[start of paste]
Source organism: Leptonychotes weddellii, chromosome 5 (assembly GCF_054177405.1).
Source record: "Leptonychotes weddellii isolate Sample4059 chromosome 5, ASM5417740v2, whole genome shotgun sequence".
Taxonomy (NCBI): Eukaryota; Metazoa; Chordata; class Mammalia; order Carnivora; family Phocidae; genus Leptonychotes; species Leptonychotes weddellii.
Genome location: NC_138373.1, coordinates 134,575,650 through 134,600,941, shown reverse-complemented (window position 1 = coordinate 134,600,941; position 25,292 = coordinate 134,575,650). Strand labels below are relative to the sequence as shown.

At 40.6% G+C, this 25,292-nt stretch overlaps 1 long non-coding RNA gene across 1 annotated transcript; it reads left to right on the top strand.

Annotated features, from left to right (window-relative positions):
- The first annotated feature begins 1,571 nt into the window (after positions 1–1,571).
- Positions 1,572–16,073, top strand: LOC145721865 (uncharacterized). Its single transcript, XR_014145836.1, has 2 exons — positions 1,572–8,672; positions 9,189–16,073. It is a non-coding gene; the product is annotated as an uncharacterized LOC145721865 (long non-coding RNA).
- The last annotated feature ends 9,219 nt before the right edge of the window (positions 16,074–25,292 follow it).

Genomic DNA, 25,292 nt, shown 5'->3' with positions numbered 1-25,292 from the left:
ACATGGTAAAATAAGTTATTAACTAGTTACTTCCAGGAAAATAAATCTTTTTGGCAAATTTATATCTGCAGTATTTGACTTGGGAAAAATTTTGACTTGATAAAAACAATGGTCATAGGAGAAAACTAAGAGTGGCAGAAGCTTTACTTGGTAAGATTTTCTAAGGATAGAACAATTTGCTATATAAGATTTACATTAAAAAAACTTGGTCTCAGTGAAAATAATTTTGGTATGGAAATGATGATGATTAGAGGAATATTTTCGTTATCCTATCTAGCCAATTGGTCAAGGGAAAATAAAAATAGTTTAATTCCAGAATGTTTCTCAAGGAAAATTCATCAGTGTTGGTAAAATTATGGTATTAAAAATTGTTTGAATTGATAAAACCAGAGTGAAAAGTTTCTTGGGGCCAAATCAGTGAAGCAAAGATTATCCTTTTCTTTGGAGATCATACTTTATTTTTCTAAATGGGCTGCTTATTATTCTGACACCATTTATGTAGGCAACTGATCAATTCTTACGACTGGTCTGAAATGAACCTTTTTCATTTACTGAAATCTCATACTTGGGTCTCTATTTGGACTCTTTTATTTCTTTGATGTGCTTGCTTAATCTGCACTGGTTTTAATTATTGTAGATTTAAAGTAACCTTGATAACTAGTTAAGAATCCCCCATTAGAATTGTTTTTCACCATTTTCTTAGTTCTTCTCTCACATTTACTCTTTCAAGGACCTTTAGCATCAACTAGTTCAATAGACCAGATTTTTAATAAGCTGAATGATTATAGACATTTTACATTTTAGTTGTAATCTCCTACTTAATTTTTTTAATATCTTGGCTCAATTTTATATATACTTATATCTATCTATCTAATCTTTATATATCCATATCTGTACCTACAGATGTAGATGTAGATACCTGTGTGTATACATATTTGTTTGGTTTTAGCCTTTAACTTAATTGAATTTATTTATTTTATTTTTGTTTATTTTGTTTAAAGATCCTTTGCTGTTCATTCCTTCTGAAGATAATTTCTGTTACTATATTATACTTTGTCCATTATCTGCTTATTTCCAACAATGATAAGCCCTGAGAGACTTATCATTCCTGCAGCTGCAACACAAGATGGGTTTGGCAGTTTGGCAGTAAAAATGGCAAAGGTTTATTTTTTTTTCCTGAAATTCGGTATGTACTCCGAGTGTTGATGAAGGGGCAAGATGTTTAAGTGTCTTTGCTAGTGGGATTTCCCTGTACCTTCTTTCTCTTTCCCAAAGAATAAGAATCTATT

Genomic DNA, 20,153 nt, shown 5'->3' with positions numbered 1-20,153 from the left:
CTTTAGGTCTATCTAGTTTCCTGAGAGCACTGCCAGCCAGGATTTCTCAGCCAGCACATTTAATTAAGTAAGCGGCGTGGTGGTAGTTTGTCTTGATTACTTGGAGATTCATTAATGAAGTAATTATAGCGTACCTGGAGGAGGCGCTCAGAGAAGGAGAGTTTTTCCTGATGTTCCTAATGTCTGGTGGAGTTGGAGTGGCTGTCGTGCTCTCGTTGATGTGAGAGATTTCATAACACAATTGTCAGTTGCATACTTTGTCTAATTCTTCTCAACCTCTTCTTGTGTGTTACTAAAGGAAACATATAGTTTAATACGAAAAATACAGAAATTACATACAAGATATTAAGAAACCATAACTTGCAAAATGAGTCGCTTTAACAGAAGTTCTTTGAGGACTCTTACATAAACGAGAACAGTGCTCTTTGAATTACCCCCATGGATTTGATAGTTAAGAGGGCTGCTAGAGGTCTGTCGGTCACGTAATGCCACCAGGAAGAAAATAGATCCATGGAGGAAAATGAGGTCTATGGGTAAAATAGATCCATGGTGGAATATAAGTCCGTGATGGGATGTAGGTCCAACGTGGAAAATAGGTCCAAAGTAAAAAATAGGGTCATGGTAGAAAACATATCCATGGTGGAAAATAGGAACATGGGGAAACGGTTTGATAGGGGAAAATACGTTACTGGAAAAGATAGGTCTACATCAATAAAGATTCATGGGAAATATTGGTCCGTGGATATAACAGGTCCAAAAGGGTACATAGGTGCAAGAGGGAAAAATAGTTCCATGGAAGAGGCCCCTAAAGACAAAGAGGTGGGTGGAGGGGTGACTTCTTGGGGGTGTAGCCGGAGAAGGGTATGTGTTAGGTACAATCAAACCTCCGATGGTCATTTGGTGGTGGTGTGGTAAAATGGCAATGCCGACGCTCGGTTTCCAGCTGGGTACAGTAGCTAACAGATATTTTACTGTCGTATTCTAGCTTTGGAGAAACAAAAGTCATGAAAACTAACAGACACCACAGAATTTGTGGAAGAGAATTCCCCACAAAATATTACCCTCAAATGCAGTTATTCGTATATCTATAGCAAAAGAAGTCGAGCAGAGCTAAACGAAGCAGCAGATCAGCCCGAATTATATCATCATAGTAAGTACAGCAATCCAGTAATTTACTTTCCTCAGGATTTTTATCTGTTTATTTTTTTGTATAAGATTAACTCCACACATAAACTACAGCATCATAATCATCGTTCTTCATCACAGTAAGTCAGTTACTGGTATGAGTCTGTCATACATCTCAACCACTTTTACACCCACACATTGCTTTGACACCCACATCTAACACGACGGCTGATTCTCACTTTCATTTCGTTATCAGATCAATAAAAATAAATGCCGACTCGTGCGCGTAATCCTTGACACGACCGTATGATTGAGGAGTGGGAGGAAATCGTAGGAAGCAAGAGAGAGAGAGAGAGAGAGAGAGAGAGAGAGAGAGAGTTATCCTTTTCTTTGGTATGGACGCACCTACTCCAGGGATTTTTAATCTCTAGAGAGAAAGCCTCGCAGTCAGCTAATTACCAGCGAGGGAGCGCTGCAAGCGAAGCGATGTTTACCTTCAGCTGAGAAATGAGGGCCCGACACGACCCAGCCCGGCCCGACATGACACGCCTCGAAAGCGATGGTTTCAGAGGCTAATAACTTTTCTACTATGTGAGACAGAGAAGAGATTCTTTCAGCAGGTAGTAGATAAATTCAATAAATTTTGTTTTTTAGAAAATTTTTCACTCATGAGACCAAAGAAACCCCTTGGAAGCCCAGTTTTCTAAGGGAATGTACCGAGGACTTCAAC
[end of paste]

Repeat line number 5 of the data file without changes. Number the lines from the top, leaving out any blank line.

At 40.6% G+C, this 25,292-nt stretch overlaps 1 long non-coding RNA gene across 1 annotated transcript; it reads left to right on the top strand.